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Federal Research Center 
"Krasnoyarsk Science Center of the Siberian
Branch of the Russian Academy of Sciences"

 Федеральный исследовательский центр «Красноярский научный центр Сибирского отделения Российской академии наук»

Federal Research Center 
"Krasnoyarsk Science Center of the Siberian
Branch of the Russian Academy of Sciences"

"Macroscope" for the Earth: How Scientists Explore the Planet Surface from Space

12 May 2021 г. FRC KSC SB RAS

"Макроскоп» для Земли: как ученые исследуют поверхность планеты из космоса
The number of satellites in orbits is increasing every month. Owing to signals received from spacecraft, one can easily contact a person anywhere in the world, find out one’s location or update the weather forecast. Satellite data are intensively used in science, including areas which, at first glance, are far from space. One of these is environmental monitoring and sustainable use of natural resources. For example, satellite information helps scientists of the Krasnoyarsk Science Center SB RAS to predict fires in the forests of the region and monitor the state of farmlands.

FOREST FIRE PREVENTION

Oleg Yakubailik, Candidate of Physical and Mathematical Sciences, Head of the Laboratory of Space Systems and Technologies of the Federal Research Center of KSC SB RAS, tells how Krasnoyarsk scientists are monitoring forest fires using satellite data.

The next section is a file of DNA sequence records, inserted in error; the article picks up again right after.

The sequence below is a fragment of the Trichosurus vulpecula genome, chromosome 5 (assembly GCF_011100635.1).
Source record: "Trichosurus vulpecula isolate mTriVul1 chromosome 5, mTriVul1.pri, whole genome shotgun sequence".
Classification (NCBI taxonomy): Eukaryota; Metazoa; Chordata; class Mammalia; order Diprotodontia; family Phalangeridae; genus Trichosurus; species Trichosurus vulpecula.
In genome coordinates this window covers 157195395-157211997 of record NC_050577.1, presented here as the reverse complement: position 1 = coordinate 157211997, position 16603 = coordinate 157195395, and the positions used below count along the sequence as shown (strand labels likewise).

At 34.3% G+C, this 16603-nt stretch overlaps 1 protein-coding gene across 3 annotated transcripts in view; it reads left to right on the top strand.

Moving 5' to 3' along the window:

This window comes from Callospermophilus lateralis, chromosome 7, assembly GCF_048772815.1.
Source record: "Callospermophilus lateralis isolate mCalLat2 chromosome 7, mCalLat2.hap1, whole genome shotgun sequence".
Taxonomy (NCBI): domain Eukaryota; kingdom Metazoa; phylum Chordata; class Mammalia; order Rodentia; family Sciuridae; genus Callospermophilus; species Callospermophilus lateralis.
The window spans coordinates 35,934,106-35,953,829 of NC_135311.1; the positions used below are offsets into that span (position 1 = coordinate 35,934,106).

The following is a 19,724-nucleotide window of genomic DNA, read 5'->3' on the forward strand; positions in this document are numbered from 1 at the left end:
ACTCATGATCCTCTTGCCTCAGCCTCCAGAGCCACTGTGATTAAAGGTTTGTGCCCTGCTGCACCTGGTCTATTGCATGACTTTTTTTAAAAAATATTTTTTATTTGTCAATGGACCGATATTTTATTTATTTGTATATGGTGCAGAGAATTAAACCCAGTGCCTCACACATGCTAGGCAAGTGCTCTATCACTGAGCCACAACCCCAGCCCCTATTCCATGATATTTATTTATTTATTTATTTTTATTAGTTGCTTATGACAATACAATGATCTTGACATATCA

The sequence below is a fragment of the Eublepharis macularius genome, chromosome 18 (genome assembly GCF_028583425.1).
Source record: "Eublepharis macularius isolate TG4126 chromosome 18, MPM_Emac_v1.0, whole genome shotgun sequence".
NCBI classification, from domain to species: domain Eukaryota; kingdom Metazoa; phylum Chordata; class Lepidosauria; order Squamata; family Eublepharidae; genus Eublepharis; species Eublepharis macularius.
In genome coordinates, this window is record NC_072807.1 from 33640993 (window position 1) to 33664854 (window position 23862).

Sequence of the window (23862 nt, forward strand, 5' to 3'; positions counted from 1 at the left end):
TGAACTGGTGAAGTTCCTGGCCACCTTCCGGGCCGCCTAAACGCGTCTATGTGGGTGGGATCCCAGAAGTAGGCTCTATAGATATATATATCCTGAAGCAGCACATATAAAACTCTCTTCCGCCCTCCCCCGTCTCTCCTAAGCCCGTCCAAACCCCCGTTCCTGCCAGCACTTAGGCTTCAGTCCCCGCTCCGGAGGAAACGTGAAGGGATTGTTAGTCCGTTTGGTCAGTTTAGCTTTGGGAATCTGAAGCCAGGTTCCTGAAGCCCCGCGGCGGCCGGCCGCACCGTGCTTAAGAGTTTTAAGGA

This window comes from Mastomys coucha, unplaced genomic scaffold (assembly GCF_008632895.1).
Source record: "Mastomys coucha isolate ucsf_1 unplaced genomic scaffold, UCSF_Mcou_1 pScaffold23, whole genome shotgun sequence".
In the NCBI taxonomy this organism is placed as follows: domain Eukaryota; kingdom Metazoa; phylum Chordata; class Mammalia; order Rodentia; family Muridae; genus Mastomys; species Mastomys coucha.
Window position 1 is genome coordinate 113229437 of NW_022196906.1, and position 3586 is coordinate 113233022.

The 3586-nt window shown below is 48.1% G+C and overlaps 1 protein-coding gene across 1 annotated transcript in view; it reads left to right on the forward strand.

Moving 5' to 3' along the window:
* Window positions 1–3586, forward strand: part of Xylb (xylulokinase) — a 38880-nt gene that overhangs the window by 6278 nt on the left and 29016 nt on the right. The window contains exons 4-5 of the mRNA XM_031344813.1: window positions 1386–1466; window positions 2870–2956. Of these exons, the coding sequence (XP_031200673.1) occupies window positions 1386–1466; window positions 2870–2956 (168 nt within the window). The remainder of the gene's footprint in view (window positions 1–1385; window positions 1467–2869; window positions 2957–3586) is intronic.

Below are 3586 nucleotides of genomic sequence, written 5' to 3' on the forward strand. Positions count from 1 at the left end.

Satellites transmit data obtained from surveying the earth's surface in various spectral ranges: visible, ultraviolet and infrared. Infrared radiation, or as it is also called, thermal radiation, is of particular importance for fire detection. It clearly records areas with elevated temperatures. Based on these data, scientists can find out whether a jump in temperature is actually associated with a fire.

After processing the primary spectral images, the researchers obtain such information as spectral indices. In particular, the aerosol index makes it possible to estimate the amount of dust and particles in the atmosphere and to track the smoke content in the region. Satellite images clearly show events on a scale of several thousand kilometers, when smoke from fires in Evenkia reaches Krasnoyarsk or cities in the European part of Russia.

To analyze the effect of fires on the taiga, they are monitored in real time. An important component is the post-fire images of burns. With their help, it is possible to accurately estimate the burnout areas . Images taken in different spectral ranges make it possible to detect the presence of a fire years after the fire itself. Visually, such a land area may already be "green", being overgrown with grass and shrubs. Using satellite data, scientists also track the success and timing of reforestation. For example, in one of the latest studies using remote sensing data of the earth, scientists show that reforestation in Siberian regions takes decades.